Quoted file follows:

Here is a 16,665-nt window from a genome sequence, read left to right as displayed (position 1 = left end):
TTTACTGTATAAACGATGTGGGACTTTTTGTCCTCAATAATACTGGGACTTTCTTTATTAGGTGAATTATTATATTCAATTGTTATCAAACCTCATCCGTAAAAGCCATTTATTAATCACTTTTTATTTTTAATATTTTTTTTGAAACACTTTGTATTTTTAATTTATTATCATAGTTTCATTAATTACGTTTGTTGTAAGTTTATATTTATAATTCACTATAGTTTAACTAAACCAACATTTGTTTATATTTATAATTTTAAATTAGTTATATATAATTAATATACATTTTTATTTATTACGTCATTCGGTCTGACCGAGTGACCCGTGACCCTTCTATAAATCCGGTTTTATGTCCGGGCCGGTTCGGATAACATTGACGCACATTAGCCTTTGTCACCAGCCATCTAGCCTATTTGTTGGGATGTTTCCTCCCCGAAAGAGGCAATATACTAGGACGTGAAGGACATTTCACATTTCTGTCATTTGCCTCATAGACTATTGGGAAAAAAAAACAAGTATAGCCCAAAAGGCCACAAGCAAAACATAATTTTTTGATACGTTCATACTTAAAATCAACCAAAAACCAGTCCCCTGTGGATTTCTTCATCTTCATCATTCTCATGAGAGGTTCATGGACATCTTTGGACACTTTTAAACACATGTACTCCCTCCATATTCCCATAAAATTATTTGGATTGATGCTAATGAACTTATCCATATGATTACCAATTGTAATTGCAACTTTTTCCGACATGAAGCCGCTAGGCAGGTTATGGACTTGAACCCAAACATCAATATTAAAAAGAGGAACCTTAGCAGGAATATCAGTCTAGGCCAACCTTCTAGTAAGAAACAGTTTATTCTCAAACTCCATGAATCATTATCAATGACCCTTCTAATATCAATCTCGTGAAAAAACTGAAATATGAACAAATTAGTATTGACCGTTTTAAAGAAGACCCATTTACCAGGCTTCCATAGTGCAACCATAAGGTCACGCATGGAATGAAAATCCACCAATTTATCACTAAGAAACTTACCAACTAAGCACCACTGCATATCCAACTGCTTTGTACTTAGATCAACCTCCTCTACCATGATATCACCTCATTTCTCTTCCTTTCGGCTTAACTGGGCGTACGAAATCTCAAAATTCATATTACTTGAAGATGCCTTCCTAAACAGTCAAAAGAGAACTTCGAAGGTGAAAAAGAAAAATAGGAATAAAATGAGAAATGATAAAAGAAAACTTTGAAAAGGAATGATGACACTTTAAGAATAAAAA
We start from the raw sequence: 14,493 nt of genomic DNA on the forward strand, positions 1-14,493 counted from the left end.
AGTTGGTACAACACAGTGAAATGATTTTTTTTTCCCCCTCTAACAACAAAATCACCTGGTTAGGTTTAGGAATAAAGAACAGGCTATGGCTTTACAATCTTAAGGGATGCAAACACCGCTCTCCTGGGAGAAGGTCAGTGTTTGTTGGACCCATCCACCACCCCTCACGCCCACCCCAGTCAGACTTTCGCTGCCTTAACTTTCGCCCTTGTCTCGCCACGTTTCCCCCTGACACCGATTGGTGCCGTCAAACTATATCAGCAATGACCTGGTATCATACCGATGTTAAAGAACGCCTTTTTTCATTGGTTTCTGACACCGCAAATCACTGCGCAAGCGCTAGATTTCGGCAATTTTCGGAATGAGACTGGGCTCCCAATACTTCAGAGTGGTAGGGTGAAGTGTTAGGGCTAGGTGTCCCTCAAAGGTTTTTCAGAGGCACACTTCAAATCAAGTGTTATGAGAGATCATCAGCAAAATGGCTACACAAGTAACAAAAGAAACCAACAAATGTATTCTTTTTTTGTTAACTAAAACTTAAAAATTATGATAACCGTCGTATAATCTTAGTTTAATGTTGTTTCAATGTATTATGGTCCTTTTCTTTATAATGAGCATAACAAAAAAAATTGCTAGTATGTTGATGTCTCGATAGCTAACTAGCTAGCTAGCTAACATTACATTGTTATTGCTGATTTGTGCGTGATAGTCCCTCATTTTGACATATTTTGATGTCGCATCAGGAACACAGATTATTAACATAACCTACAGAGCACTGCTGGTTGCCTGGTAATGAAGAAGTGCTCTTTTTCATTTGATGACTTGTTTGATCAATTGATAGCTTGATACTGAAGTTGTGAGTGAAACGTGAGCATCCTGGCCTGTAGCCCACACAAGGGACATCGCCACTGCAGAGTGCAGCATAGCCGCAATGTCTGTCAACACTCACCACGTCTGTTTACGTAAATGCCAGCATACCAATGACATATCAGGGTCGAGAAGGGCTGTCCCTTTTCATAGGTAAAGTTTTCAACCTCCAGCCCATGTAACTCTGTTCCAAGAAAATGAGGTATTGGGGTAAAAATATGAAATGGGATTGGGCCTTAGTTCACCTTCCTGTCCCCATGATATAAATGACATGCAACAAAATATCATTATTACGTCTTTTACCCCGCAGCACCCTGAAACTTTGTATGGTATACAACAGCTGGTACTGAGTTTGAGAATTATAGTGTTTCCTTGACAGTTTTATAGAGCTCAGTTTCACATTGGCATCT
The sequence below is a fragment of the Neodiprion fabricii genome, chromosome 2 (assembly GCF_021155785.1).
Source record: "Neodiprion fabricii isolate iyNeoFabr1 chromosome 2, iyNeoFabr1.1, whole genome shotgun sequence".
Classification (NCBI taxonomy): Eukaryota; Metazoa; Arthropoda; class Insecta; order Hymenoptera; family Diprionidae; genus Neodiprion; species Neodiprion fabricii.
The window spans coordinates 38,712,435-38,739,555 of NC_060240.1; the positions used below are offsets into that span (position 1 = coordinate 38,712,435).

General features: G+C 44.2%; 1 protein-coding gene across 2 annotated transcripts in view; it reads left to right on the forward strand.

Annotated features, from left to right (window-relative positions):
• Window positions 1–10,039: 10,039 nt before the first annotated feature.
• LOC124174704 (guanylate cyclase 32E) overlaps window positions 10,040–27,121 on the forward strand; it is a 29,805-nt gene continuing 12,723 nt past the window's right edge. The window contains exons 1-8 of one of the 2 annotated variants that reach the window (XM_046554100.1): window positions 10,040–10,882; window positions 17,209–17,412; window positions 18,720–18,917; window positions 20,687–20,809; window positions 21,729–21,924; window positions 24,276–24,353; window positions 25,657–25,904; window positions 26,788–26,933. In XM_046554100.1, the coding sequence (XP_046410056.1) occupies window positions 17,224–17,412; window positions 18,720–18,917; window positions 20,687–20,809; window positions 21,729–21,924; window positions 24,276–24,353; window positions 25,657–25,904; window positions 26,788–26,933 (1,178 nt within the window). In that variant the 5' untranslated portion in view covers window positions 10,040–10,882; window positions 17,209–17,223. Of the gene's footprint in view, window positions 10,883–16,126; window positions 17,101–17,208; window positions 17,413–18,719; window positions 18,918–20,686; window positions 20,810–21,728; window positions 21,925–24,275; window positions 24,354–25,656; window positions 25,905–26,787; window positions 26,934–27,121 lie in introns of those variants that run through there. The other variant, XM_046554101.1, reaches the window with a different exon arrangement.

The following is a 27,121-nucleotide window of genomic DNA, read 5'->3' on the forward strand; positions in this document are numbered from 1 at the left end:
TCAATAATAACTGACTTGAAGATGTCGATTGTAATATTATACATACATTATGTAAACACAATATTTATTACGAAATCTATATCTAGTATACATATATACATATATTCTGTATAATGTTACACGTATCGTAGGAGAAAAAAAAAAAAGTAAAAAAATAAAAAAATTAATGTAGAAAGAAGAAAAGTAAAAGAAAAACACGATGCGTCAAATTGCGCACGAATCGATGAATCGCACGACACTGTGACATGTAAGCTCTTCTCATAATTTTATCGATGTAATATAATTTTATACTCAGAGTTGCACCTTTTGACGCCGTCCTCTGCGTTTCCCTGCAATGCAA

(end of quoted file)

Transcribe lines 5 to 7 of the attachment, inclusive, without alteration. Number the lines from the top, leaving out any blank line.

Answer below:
The sequence below is a fragment of the Neodiprion fabricii genome, chromosome 2 (assembly GCF_021155785.1).
Source record: "Neodiprion fabricii isolate iyNeoFabr1 chromosome 2, iyNeoFabr1.1, whole genome shotgun sequence".
Classification (NCBI taxonomy): Eukaryota; Metazoa; Arthropoda; class Insecta; order Hymenoptera; family Diprionidae; genus Neodiprion; species Neodiprion fabricii.